Gal, Gedeon, "Adam of Wodeham's Question on the 'Complexe Significabile' as the Immediate Object of Scientific Knowledge," Franciscan Studies, 37 (1977), 66-102

Gelber, Hester Goodenough, Logic and the Trinity: a clash of values in scholastic thought, 1300-1335, University of Wisconsin, 1974

Gelber, Hester Goodenough, Exploring the Boundaries of Reason: Three Questions on the Nature of God by Robert Holcot OP, Toronto, 1983

Includes important re-datings of Wodeham's biography, which is why it should be included in the Adam Wodeham Bibliography

Genest, Jean-François, "Aux origines d'une casuistique. La révélation des futurs contingents d'après la lecture de Richard FitzRalph sur les Sentences (II)," Archives d'histoire doctrinale et littéraire du moyen âge, 70 (2003), 317-346

Grassi, Onorato, "Il problema della conoscenza di Dio nel commento alle Sentenze di Adam Wodeham (Prologo e q. 1)," Medioevo, 8 (1982), 43-136

Grassi, Onorato, Intuizione e significato: Adam Wodeham ed il problema della conoscenza nel XIV secolo, Milan, 1986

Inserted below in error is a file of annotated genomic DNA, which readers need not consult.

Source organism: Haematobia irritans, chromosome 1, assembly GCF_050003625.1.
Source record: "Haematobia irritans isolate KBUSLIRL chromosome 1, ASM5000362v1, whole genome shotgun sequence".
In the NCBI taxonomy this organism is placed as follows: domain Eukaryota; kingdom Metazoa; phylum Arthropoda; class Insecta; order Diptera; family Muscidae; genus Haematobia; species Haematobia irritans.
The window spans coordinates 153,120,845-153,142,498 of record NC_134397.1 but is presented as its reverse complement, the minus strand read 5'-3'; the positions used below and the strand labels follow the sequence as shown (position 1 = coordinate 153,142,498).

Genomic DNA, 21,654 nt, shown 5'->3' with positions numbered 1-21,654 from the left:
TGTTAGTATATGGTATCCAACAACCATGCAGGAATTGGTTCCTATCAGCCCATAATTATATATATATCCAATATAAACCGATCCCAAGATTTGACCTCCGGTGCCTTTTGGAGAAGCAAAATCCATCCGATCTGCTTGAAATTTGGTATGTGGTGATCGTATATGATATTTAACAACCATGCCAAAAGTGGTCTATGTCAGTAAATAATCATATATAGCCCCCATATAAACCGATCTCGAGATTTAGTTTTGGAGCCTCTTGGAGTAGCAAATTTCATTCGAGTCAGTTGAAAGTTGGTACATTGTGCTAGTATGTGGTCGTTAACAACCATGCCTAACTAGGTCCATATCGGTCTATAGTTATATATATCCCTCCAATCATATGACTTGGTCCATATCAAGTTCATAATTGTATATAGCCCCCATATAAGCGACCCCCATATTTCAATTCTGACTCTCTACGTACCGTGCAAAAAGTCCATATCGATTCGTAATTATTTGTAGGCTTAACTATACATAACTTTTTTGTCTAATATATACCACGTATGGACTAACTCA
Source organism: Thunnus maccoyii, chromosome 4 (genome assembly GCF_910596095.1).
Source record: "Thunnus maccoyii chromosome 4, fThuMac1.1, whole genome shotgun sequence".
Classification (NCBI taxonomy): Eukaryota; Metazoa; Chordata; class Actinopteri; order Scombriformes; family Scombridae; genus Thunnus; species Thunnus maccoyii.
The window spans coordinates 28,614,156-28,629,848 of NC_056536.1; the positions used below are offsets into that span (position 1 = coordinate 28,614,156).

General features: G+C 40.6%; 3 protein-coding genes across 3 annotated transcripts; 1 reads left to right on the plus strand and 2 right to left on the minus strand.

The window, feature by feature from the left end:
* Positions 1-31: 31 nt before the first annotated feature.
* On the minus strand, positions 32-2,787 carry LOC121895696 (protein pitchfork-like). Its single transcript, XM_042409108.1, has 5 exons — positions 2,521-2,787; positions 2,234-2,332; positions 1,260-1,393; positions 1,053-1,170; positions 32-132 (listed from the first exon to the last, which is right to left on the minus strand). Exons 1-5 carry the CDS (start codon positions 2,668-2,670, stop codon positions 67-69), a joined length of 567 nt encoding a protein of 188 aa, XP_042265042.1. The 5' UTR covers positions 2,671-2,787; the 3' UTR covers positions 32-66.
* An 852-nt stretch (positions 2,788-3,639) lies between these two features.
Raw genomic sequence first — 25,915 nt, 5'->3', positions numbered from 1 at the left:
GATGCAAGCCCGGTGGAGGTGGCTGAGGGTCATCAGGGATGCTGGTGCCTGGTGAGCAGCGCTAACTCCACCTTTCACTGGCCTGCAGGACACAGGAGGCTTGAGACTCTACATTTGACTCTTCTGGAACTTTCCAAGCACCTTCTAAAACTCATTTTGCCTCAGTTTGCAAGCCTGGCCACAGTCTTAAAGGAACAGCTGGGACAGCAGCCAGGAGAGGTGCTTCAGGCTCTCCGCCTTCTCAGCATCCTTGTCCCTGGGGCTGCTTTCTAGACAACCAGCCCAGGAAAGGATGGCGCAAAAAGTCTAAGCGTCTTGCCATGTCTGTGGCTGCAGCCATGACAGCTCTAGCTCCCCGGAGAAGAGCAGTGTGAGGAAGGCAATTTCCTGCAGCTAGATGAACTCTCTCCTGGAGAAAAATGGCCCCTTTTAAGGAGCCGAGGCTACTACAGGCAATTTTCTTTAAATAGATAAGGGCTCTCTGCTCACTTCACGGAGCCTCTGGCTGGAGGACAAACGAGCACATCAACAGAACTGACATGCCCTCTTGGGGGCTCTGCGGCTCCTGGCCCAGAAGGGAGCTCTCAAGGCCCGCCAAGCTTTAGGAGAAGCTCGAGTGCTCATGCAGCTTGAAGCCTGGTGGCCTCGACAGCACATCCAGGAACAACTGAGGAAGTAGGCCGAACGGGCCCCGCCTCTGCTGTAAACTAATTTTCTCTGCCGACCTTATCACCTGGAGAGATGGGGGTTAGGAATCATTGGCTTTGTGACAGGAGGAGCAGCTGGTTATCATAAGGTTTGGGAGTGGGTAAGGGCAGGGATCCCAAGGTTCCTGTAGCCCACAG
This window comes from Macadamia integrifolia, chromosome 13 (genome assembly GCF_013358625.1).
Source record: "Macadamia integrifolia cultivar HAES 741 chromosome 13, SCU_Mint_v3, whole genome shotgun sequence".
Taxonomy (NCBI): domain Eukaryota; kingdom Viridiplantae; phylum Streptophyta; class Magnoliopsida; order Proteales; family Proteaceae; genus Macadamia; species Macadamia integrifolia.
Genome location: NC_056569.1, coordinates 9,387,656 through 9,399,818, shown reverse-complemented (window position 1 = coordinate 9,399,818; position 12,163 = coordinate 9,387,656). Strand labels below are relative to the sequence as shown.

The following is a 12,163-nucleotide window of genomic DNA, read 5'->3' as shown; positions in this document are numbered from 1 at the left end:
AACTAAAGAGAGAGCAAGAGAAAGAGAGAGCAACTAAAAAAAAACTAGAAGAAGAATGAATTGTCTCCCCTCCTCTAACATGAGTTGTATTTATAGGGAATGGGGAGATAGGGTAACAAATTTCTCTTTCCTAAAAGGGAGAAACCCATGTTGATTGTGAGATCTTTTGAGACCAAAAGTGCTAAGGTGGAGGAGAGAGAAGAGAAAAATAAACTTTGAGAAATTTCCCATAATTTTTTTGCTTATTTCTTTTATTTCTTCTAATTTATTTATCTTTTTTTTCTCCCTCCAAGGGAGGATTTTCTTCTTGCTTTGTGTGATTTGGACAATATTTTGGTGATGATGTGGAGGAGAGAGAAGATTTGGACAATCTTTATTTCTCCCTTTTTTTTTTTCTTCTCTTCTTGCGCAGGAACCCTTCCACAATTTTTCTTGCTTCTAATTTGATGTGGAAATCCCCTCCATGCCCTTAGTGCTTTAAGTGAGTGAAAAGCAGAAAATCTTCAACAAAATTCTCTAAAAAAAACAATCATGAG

Karger, Elizabeth, "William of Ockham, Walter Chatton and Adam Wodeham on the Objects of Knowledge and Belief," Vivarium, 33 (1995), 171-196

Karger, Elizabeth, "Adam Wodeham on the Intentionality of Cognitions," in Ancient and medieval theories of intentionality, ed. Perler, (, 2001), 283-300

Karger, Elizabeth, "Ockham and Wodeham on Divine Deception as a skeptical hypothesis," Vivarium, 42 (2004), 225–236

Keele, Rondo, "The So-Called 'Res' Theory of Walter Chatton," Franciscan Studies, 61 (2003), 37-53

Kennedy, Leonard A., "Early Fourteenth-Century Franciscans and Divine Absolute Power," Franciscan Studies, 50 (1990), 197-233

Kitanov, Severin Valentinov, "Displeasure in Heaven, Pleasure in Hell: Four Franciscan Masters on the Relationship Between Love and Pleasure, and Hatred and Displeasure," Traditio, 58 (2003), 284-340